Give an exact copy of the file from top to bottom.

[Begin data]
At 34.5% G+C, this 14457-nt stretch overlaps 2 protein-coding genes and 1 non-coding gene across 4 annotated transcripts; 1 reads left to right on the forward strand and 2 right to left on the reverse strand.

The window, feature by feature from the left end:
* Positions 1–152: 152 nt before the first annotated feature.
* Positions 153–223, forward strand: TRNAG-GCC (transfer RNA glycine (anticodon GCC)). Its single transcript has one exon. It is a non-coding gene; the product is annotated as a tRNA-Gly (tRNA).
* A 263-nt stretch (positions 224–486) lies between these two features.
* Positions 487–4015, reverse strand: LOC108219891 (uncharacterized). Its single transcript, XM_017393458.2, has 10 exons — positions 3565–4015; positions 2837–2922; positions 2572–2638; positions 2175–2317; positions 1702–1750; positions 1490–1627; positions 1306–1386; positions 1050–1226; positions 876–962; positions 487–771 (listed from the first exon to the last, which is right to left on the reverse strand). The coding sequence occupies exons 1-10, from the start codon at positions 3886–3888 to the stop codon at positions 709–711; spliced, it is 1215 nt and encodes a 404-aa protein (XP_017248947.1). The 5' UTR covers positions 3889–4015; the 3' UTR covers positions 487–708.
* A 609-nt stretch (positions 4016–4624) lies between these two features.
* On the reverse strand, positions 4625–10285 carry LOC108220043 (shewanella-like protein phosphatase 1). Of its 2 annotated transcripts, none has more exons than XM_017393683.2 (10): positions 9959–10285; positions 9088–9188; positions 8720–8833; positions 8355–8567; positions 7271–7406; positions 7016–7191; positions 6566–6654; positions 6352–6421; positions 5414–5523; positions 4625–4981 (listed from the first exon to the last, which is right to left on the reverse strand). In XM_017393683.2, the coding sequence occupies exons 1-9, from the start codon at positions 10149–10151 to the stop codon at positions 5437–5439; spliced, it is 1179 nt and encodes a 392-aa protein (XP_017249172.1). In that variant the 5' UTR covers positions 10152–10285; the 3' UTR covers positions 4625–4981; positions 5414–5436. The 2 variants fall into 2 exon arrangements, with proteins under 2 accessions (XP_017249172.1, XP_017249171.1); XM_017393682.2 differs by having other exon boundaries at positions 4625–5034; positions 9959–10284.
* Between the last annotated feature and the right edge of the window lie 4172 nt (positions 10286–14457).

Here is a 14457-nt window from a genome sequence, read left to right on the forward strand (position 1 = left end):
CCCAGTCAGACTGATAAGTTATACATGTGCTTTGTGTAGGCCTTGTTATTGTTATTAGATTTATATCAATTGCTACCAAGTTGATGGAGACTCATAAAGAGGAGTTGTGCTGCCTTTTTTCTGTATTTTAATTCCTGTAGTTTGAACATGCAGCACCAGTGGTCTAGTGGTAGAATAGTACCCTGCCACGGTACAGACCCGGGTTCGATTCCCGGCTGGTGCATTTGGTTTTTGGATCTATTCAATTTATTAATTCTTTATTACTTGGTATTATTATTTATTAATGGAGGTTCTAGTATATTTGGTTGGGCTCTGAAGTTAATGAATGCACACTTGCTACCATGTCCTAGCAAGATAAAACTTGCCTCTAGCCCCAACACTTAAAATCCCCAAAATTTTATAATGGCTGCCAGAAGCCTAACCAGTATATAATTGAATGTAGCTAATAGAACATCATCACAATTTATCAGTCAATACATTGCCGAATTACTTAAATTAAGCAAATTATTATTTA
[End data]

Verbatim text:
At 34.5% G+C, this 14457-nt stretch overlaps 2 protein-coding genes and 1 non-coding gene across 4 annotated transcripts; 1 reads left to right on the forward strand and 2 right to left on the reverse strand.

The window, feature by feature from the left end:
* Positions 1–152: 152 nt before the first annotated feature.
* Positions 153–223, forward strand: TRNAG-GCC (transfer RNA glycine (anticodon GCC)). Its single transcript has one exon. It is a non-coding gene; the product is annotated as a tRNA-Gly (tRNA).
* A 263-nt stretch (positions 224–486) lies between these two features.
* Positions 487–4015, reverse strand: LOC108219891 (uncharacterized). Its single transcript, XM_017393458.2, has 10 exons — positions 3565–4015; positions 2837–2922; positions 2572–2638; positions 2175–2317; positions 1702–1750; positions 1490–1627; positions 1306–1386; positions 1050–1226; positions 876–962; positions 487–771 (listed from the first exon to the last, which is right to left on the reverse strand). The coding sequence occupies exons 1-10, from the start codon at positions 3886–3888 to the stop codon at positions 709–711; spliced, it is 1215 nt and encodes a 404-aa protein (XP_017248947.1). The 5' UTR covers positions 3889–4015; the 3' UTR covers positions 487–708.
* A 609-nt stretch (positions 4016–4624) lies between these two features.
* On the reverse strand, positions 4625–10285 carry LOC108220043 (shewanella-like protein phosphatase 1). Of its 2 annotated transcripts, none has more exons than XM_017393683.2 (10): positions 9959–10285; positions 9088–9188; positions 8720–8833; positions 8355–8567; positions 7271–7406; positions 7016–7191; positions 6566–6654; positions 6352–6421; positions 5414–5523; positions 4625–4981 (listed from the first exon to the last, which is right to left on the reverse strand). In XM_017393683.2, the coding sequence occupies exons 1-9, from the start codon at positions 10149–10151 to the stop codon at positions 5437–5439; spliced, it is 1179 nt and encodes a 392-aa protein (XP_017249172.1). In that variant the 5' UTR covers positions 10152–10285; the 3' UTR covers positions 4625–4981; positions 5414–5436. The 2 variants fall into 2 exon arrangements, with proteins under 2 accessions (XP_017249172.1, XP_017249171.1); XM_017393682.2 differs by having other exon boundaries at positions 4625–5034; positions 9959–10284.
* Between the last annotated feature and the right edge of the window lie 4172 nt (positions 10286–14457).

Here is a 14457-nt window from a genome sequence, read left to right on the forward strand (position 1 = left end):
CCCAGTCAGACTGATAAGTTATACATGTGCTTTGTGTAGGCCTTGTTATTGTTATTAGATTTATATCAATTGCTACCAAGTTGATGGAGACTCATAAAGAGGAGTTGTGCTGCCTTTTTTCTGTATTTTAATTCCTGTAGTTTGAACATGCAGCACCAGTGGTCTAGTGGTAGAATAGTACCCTGCCACGGTACAGACCCGGGTTCGATTCCCGGCTGGTGCATTTGGTTTTTGGATCTATTCAATTTATTAATTCTTTATTACTTGGTATTATTATTTATTAATGGAGGTTCTAGTATATTTGGTTGGGCTCTGAAGTTAATGAATGCACACTTGCTACCATGTCCTAGCAAGATAAAACTTGCCTCTAGCCCCAACACTTAAAATCCCCAAAATTTTATAATGGCTGCCAGAAGCCTAACCAGTATATAATTGAATGTAGCTAATAGAACATCATCACAATTTATCAGTCAATACATTGCCGAATTACTTAAATTAAGCAAATTATTATTTA